Five new books that tell the stories of famous Vikings and life in the bookstores of Florence.
By Michael Livingston and Kelly DeVries
Pen & Sword
ISBN: 978 1 52675 197 3
Excerpt: This book is a guide to the events leading up to that marker the historical Crossroads of Harold’s death and William’s victory as it unfolded more than 950 years ago. It is a guide to the present ground, following the footsteps of Harold’s and William’s campaigns from the sources available to us – including that portion of the Norman Conquest that is so carefully sewn into one of the most famous artefacts of the Middle Ages: the Bayeux Tapestry. It is the story of two great men, who in coming together in this place, in this battle, would change the history of England.
By Don Holloway
ISBN: 978 1 4728 4652 5
Excerpt: In September 1066, the question was whether England was to be Anglo-Saxon or Viking, and some 12,000 men had wagered their lives on the outcome. Two great armies stood fighting it out on the banks of the Ouse River just south of York, in the age-old fashioned: smithing and striving, shield wall to shield wall, steel on steel. The tide of the North crashed on the bulwark of the West, and doom awaited any man caught between. War drums throbbed, brass horns blared and warriors died cursing both old gods and you.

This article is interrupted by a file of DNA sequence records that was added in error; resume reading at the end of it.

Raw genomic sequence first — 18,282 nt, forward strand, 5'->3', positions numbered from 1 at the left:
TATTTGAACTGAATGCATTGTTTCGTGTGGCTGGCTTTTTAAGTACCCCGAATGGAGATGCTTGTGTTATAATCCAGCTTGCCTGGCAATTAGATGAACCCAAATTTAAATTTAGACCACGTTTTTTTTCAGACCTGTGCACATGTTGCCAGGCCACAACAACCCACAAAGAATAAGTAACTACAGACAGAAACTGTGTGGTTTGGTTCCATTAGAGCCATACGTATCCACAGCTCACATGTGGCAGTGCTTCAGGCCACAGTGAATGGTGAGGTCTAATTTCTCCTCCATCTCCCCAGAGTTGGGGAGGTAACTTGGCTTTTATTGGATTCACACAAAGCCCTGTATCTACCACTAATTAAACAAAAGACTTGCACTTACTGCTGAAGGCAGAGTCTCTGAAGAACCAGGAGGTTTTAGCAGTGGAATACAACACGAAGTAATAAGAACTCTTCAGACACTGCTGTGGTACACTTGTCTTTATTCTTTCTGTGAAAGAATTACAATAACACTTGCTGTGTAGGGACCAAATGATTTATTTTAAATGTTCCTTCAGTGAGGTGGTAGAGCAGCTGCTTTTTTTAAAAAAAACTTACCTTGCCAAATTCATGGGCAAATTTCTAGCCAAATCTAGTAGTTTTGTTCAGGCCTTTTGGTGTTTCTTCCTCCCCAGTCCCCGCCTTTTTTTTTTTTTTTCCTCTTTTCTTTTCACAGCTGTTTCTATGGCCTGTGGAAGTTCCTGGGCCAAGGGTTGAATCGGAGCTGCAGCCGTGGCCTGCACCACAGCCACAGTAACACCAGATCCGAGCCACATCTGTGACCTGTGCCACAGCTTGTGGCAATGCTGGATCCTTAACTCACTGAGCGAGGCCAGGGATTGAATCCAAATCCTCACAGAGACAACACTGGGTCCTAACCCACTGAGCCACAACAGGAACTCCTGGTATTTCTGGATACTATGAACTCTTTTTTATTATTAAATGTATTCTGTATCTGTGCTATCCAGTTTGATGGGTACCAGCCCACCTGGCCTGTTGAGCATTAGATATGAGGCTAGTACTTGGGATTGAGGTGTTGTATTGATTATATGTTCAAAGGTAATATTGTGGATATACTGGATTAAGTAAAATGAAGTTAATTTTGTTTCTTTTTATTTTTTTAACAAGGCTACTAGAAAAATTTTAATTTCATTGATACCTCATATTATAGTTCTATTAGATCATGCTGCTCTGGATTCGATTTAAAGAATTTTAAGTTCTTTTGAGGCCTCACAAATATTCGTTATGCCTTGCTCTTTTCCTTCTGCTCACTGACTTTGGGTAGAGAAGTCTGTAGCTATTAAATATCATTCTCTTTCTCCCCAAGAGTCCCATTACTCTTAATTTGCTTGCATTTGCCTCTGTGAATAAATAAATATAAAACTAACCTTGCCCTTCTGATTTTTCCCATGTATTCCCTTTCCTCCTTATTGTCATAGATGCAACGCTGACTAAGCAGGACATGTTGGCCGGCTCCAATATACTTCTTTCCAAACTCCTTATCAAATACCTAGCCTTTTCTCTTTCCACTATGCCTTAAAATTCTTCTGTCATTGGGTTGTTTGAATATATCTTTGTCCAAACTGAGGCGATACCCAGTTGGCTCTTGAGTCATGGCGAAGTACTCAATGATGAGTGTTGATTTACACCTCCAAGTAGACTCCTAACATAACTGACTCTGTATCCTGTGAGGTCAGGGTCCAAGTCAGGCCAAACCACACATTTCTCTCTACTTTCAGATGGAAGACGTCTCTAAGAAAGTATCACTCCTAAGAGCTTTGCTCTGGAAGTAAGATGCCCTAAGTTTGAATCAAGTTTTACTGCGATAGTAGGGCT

By Sarah Gristwood
Excerpt: To look at the Tudor saga through the lens of courtly love explains as nothing else has done some of the conundrums about our most intriguing dynasty. To understand the roots of that fantasy, it is necessary to go even further back in time from the Tudor age: to go back more than another three hundred years. The restoring the context of the past – past even to the Tudors themselves – casts a new light on the events that otherwise seem strange or inexplicable, viewed solely from today’s perspective.
By Nancy Marie Brown
St. Martin’s Press
Excerpt: In December 2012, a man using a metal detector near the village of Harby in Denmark found a small face peering up at him from a lump of frozen dirt. His find, cleaned up, was an intricately detailed figurine of gilded silver, about an inch tall, in the shape of a woman with long hair twisted into a ponytail. She carries a sword and shield. I know of seven flat metal images of women with weapons, and seventeen showing a shield-carrier facing a horse rider armed with sword and spear, both perhaps female. These images were found in Denmark, England, Germany, and Poland. Similar images of women with weapons fashioned from thread or carved in stone, come from Norway, Sweden, and Russia.
By Ross King
Bond Street Books
Excerpt: The Street of Booksellers, Via dei Librai, ran through the heart of Florence, midway between the town hall to the south and the cathedral to the north. In the 1430s that street was home to an assortment of tailors and cloth merchants, as well as a barrel maker, a barber, a butcher, a baker, a cheesemonger, several notaries, a manuscript illuminator, two painters who shared the workshop, and a pianellaio – a maker of slippers. It took its name, however, from the shops of the many booksellers and stationers known as cartolai, scattered along its narrow stretch.